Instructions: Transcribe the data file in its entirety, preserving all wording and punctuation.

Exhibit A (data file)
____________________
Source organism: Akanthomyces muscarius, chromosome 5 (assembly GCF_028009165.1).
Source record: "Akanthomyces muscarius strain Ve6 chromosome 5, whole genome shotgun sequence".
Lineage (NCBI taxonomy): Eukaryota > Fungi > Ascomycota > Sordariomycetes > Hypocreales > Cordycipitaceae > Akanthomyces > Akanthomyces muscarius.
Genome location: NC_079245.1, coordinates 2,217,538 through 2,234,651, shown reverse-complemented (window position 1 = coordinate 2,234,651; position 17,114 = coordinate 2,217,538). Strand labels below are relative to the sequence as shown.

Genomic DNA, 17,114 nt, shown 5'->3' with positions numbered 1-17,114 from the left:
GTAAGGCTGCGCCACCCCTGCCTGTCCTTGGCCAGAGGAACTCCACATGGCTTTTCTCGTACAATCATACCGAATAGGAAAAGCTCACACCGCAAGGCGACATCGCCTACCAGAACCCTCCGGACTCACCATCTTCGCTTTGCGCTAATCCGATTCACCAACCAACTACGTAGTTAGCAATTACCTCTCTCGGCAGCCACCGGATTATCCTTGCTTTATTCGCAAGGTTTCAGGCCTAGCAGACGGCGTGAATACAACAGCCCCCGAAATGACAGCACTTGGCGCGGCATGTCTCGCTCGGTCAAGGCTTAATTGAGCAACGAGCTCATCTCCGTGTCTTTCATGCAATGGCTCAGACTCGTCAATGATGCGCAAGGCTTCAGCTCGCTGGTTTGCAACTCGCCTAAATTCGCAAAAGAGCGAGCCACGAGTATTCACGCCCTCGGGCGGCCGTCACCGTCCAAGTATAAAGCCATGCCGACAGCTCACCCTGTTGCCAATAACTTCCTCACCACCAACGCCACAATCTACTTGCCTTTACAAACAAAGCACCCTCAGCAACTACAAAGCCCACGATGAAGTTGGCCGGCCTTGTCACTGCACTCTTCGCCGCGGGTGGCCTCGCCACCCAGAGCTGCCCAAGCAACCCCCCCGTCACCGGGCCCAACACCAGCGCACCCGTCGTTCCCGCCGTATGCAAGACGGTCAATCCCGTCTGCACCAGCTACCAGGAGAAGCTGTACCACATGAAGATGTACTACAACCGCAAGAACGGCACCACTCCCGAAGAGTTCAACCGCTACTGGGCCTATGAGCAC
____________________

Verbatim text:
Source organism: Akanthomyces muscarius, chromosome 5 (assembly GCF_028009165.1).
Source record: "Akanthomyces muscarius strain Ve6 chromosome 5, whole genome shotgun sequence".
Lineage (NCBI taxonomy): Eukaryota > Fungi > Ascomycota > Sordariomycetes > Hypocreales > Cordycipitaceae > Akanthomyces > Akanthomyces muscarius.
Genome location: NC_079245.1, coordinates 2,217,538 through 2,234,651, shown reverse-complemented (window position 1 = coordinate 2,234,651; position 17,114 = coordinate 2,217,538). Strand labels below are relative to the sequence as shown.

Genomic DNA, 17,114 nt, shown 5'->3' with positions numbered 1-17,114 from the left:
GTAAGGCTGCGCCACCCCTGCCTGTCCTTGGCCAGAGGAACTCCACATGGCTTTTCTCGTACAATCATACCGAATAGGAAAAGCTCACACCGCAAGGCGACATCGCCTACCAGAACCCTCCGGACTCACCATCTTCGCTTTGCGCTAATCCGATTCACCAACCAACTACGTAGTTAGCAATTACCTCTCTCGGCAGCCACCGGATTATCCTTGCTTTATTCGCAAGGTTTCAGGCCTAGCAGACGGCGTGAATACAACAGCCCCCGAAATGACAGCACTTGGCGCGGCATGTCTCGCTCGGTCAAGGCTTAATTGAGCAACGAGCTCATCTCCGTGTCTTTCATGCAATGGCTCAGACTCGTCAATGATGCGCAAGGCTTCAGCTCGCTGGTTTGCAACTCGCCTAAATTCGCAAAAGAGCGAGCCACGAGTATTCACGCCCTCGGGCGGCCGTCACCGTCCAAGTATAAAGCCATGCCGACAGCTCACCCTGTTGCCAATAACTTCCTCACCACCAACGCCACAATCTACTTGCCTTTACAAACAAAGCACCCTCAGCAACTACAAAGCCCACGATGAAGTTGGCCGGCCTTGTCACTGCACTCTTCGCCGCGGGTGGCCTCGCCACCCAGAGCTGCCCAAGCAACCCCCCCGTCACCGGGCCCAACACCAGCGCACCCGTCGTTCCCGCCGTATGCAAGACGGTCAATCCCGTCTGCACCAGCTACCAGGAGAAGCTGTACCACATGAAGATGTACTACAACCGCAAGAACGGCACCACTCCCGAAGAGTTCAACCGCTACTGGGCCTATGAGCAC